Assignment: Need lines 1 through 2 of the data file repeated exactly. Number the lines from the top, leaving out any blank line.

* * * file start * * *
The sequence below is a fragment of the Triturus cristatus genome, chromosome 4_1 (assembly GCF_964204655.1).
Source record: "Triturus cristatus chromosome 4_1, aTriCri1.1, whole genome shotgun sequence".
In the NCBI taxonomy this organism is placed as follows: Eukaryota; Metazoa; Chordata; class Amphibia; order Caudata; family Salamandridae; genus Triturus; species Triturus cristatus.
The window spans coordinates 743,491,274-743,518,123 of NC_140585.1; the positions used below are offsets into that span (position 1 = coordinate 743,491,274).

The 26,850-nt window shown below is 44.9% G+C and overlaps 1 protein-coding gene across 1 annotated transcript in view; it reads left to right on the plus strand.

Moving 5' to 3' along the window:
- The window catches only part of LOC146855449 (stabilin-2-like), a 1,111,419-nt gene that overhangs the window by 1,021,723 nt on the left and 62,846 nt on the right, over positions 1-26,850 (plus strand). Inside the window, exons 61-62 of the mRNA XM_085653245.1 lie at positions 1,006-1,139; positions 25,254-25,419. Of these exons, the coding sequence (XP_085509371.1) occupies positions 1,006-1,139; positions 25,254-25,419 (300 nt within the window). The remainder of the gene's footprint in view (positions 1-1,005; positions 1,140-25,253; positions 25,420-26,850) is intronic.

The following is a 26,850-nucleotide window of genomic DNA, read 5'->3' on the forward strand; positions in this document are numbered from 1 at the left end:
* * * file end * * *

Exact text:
The sequence below is a fragment of the Triturus cristatus genome, chromosome 4_1 (assembly GCF_964204655.1).
Source record: "Triturus cristatus chromosome 4_1, aTriCri1.1, whole genome shotgun sequence".